the hour of our death: comprehensive social history of western perception of death.
death is a mysterious monster, we must tame it
Christianity has beliefs to tame death
today's world "invisible death" no longer tame (no longer with communal meaning)
what was unique about early 20th century's beliefs about death?
science and religion combined
when does soul leave (depend on culture/religious beliefs)
common belief: on last breath
experiments on people and dog to show dogs don't have souls (weighed people and dogs before and after death)
Where did the phrase God bless you come from?
Pope Gregory during plague (associated with sneezing, belief that your soul leaves you)
1981 what law was put into act?
Uniform Determination of Death Act provide comprehensive and medically sound basis for determining death in all situations.
facing life with a lethal gene
prior to 12th century what was death like?
went to purgatory where you waited for the second coming of Christ
heaven achieved by everyone at once (more community based)
death bed scenes involve communities
what was the 12th century death?
you are responsible for the actions that you made (individualism)
go to heaven or hell
Transi (14-16th century)
increased material taking in this period
losing everything at death
anxiety of not making it to heaven (buying indulgences)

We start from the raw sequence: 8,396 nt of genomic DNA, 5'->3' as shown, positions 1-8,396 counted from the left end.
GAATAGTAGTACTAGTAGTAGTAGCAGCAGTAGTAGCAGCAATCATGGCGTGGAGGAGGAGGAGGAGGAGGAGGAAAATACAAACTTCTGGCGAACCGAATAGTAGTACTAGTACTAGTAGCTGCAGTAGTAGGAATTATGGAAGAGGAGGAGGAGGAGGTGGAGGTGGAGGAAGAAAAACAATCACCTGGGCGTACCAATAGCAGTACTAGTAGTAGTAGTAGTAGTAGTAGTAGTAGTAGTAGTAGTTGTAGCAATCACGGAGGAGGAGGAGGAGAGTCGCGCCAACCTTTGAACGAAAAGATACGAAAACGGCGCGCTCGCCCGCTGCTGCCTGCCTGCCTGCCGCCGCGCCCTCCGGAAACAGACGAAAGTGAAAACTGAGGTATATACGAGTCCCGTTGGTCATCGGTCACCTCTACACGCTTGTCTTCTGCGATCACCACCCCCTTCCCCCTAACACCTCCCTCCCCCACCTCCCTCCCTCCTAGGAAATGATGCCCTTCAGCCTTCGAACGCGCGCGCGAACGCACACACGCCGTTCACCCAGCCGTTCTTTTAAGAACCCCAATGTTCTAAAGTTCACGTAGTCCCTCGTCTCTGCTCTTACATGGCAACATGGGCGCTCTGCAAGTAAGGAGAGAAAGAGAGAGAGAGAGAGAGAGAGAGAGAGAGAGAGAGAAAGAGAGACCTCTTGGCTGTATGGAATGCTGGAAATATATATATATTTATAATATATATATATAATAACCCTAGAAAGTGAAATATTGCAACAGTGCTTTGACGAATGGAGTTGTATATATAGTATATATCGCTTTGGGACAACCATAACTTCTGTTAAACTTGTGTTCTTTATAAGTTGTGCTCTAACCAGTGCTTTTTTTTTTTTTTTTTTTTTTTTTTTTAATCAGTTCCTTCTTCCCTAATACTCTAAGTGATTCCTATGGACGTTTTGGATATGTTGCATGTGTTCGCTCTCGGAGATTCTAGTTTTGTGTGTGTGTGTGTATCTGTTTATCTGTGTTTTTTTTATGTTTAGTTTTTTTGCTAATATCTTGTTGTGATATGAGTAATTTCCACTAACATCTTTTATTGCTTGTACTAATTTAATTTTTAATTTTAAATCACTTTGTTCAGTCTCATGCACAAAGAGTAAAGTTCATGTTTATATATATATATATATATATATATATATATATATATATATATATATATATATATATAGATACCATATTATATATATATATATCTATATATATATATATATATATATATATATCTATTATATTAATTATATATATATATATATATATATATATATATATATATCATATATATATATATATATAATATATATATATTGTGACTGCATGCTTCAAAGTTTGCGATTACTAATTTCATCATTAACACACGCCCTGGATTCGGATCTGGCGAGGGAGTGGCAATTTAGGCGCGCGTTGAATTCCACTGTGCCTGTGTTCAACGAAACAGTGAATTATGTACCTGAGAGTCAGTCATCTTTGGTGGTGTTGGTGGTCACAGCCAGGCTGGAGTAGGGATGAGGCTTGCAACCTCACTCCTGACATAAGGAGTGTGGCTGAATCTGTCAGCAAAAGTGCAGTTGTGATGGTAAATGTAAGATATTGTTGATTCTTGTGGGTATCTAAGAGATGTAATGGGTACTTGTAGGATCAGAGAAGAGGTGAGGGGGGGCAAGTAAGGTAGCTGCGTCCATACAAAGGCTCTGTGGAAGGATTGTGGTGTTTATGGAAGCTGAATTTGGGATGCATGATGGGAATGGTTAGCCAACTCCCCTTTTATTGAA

in feudalist state
customs of skeleton and death is out there it is going to get everyone regardless of societal status
15th century death
trinity, forces of God and evil both at the death bed
choices (what goes on in last hours of death det. fate
books on how to make the right choice
art of dying (book on how to make the right choice at the moment of death)
live your life so your ready to die any moment
18th century death
rationally and science
interest in anatomy (dissection of humans)
sexuality with themes of death (vampires)
19th century death
bucolic (reuniting with family in heaven)
people didn't talk about death in Victorian age
st. auburns cemetery looks like heaven
2oth century death
the sociological of death and dying
death is punishment for sins, calculated to invoke anxiety, dependence on strong protector
women and children most vulnerable
death is staple in evening news
as sex becomes pornographic when divorced from its natural human emotion, which is affection, death becomes pornographic when abstracted from its natural human emotion (grief)
what does gorer criticize about media and death?
focuses on observable action (not subjective perspectives like grief)
keeps outdoing itself (use sociocultural factors in shaping particular pornographic themes (horror movies when Scopes monkey trial cam about)
WWII, death used to employ humor to distract from real death
1970's man controlling death and attacks on humanity by natural order)
1980 terrorism (romanticized death)
what does Gorer label as obscene?
social embarrassment and enjoyed socially, pornographically, produces fantasy and is enjoyed privately
death into four categories
-macabre (repulsive figure, decaying person)
-gay deceiver (sophisticated, lures us on)
-automaton (human form, like a robot)
when did society become open to discussion on death?
during 19th century (victorian era explicit sex was pornographic, discussion of sex was not.
may be result of when person died, body is washed and laid out
what was the contrast between 19th and 20th century?
bodies removed, taken to funeral home
death is not talked about
sexuality was more open to discussion.
terror of death
Terror of death
heroism from fear of death
religions were immunity bath from what is lurking (death); pretend not to want what they really want (redemption after death)